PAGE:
U.S. Envoy: North Korea Nuke Disablement on Schedule

The top U.S. nuclear envoy for North Korea said disablement of that country's atomic program is on schedule and that the removal of fuel from its key facility is under way.

Christopher Hill, who delivered an unprecedented letter from U.S. President George W. Bush to North Korean leader Kim Jong Ill during his visit this week in Pyongyang, also urged the North to provide a "complete and correct" disclosure of its nuclear programs.

"As important as the declaration is, it's also important to understand that actual work is on the ground in Yonbyong and is proceeding very much on schedule," Hill said during a transit in Japan following a three-day North Korea visit to inspect the North's nuclear disablement process at the main facility in Yonbyong.

Under a six-nation agreement in February, North Korea was promised to receive energy assistance and political concessions including its removal from a U.S. terrorism blacklist, in return for disabling its nuclear programs.

Efforts to produce that draft declaration by a year-end deadline appeared to have hit a snag, but Hill reiterated Friday he still has hope that North Korea will produce a substantive document.

"I do believe they can have a draft produced before the end of the year," he told reporters after meeting with his Japanese counterpart, Kenichiro Sasae, at the Narita International Airport near Tokyo before flying back to Washington.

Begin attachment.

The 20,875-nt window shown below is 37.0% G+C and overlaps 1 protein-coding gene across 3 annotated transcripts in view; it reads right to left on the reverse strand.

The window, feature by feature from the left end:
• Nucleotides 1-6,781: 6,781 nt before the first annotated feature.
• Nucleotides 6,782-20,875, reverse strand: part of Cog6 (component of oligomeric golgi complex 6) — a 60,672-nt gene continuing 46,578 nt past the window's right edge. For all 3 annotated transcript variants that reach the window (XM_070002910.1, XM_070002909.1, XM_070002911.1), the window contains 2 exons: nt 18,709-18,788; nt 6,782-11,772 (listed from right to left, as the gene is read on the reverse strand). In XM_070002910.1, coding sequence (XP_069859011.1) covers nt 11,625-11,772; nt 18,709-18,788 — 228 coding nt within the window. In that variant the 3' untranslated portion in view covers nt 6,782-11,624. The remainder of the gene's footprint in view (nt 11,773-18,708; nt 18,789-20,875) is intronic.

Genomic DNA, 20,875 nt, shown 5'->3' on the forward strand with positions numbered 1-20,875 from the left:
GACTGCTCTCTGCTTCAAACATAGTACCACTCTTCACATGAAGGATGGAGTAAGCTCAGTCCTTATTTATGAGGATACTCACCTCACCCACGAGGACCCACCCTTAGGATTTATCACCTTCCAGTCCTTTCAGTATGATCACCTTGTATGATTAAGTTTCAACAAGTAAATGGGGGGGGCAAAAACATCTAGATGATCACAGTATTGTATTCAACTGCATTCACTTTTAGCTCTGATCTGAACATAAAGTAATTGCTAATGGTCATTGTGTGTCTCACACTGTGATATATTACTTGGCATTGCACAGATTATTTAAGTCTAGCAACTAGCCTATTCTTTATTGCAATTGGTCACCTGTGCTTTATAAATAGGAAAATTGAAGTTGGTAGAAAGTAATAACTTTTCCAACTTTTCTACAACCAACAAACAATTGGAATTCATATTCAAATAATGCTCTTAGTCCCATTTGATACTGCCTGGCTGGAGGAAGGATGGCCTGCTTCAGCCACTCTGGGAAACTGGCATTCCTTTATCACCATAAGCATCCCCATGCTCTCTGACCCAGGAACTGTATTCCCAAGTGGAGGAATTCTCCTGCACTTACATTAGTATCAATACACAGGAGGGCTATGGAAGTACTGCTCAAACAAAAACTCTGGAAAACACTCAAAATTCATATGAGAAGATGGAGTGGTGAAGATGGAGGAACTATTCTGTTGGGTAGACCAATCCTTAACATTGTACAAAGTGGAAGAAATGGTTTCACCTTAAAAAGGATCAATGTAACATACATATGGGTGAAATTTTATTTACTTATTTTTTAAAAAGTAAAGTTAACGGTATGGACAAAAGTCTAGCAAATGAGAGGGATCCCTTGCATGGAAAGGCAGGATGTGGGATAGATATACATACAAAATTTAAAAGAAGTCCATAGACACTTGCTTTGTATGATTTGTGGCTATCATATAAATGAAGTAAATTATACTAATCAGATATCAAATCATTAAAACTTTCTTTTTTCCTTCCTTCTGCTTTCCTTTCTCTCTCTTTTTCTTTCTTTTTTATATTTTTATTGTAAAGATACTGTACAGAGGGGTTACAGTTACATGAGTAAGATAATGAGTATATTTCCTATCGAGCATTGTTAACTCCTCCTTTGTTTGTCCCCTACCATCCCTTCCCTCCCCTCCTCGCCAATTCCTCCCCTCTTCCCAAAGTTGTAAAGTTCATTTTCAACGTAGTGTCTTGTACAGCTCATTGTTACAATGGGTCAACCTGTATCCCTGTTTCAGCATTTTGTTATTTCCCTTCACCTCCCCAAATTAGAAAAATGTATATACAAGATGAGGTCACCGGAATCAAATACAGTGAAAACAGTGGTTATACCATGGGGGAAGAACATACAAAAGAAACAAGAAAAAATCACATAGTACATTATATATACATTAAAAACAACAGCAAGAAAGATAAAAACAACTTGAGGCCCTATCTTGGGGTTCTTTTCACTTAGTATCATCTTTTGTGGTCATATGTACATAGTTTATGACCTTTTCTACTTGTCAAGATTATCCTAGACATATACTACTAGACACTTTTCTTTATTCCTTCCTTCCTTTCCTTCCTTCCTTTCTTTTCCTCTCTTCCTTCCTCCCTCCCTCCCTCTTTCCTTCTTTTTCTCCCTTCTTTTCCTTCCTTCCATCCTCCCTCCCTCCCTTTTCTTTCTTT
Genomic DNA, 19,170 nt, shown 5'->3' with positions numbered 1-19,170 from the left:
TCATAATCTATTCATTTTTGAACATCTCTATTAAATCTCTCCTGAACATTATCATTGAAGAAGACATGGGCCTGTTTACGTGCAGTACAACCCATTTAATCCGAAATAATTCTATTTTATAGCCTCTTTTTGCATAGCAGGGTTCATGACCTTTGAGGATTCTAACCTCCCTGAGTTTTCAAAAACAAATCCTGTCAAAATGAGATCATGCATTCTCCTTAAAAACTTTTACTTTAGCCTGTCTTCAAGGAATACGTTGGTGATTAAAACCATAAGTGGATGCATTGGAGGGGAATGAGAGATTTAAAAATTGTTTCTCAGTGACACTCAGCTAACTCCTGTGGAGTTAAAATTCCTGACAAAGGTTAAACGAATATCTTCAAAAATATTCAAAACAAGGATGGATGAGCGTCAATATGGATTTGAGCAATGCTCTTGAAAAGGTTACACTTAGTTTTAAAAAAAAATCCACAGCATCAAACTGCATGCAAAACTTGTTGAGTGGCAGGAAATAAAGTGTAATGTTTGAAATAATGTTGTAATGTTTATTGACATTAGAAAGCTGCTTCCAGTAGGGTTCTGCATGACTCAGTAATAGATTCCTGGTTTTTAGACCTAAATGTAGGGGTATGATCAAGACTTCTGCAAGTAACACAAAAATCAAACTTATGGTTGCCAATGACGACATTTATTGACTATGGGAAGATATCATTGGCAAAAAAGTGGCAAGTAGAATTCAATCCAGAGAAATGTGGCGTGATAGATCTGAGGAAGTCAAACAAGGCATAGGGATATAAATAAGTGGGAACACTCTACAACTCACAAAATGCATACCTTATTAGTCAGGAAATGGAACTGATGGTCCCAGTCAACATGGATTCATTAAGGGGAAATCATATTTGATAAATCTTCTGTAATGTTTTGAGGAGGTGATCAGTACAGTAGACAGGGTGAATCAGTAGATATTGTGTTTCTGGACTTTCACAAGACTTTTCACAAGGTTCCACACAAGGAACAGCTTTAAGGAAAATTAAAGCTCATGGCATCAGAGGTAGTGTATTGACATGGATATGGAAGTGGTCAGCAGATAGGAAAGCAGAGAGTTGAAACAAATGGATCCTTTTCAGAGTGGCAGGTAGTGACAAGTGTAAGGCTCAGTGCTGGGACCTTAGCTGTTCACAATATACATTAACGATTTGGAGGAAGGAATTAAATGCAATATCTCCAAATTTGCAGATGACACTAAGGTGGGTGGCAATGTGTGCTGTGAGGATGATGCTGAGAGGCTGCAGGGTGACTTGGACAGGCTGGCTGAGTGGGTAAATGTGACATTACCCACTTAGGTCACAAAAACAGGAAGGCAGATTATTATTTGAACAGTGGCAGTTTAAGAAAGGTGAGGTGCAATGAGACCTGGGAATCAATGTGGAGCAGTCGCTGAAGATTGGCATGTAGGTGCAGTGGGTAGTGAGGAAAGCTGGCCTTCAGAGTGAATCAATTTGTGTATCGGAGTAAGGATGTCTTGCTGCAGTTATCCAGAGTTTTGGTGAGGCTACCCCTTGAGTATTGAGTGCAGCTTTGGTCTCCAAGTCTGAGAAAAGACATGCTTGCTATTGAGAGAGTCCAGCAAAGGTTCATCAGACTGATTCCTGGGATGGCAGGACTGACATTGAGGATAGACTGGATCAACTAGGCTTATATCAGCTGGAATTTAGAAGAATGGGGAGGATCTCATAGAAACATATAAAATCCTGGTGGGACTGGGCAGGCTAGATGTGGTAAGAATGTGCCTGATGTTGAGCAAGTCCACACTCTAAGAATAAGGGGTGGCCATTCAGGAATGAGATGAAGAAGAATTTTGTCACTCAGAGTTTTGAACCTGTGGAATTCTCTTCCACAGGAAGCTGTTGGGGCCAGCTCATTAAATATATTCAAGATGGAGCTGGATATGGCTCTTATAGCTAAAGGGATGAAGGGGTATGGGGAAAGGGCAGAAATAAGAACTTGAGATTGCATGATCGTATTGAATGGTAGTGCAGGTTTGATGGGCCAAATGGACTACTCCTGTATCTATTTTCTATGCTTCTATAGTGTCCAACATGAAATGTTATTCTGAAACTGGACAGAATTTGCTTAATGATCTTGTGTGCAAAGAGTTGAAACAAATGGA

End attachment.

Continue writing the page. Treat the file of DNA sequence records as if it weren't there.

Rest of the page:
The two envoys shared "strong hope" they would obtain North Korea's full declaration, and agreed to cooperate to achieve the goal, Sasae said.

Hill said work to disable North Korea's Yongbyon nuclear plant "are moving quite on schedule" and workers are cleaning up contaminants before discharging the fuel from the reactor, considered a key disabling step.

"As I understand, all the equipment is in and the cleanup is almost ... completed or soon to be completed. So I think we can expect discharging of fuel to get under way very soon if it has not gotten under way now," Hill said.

Potential complications include North Korea's alleged uranium enrichment program and the true amount of separated plutonium that it declares. The U.S. accused North Korea in late 2002 of seeking to secretly enrich uranium in violation of an earlier disarmament deal, sparking the latest nuclear standoff.

In his letter, Bush said North Korea's declaration must be "complete and accurate if we are to continue our progress," according to an excerpt of the Dec. 1 letter obtained by The Associated Press.

Bush also sent similar letters to Russia, China, South Korea and Japan — the other participants in six-nation North Korean disarmament talks that have dragged on for four years.

Pyongyang conducted its first nuclear test in October 2006, prompting international condemnation and sanctions.

Relations between the U.S. and North Korea have improved in recent months after Pyongyang began disabling its reactor, which was shut down in July, and two other facilities.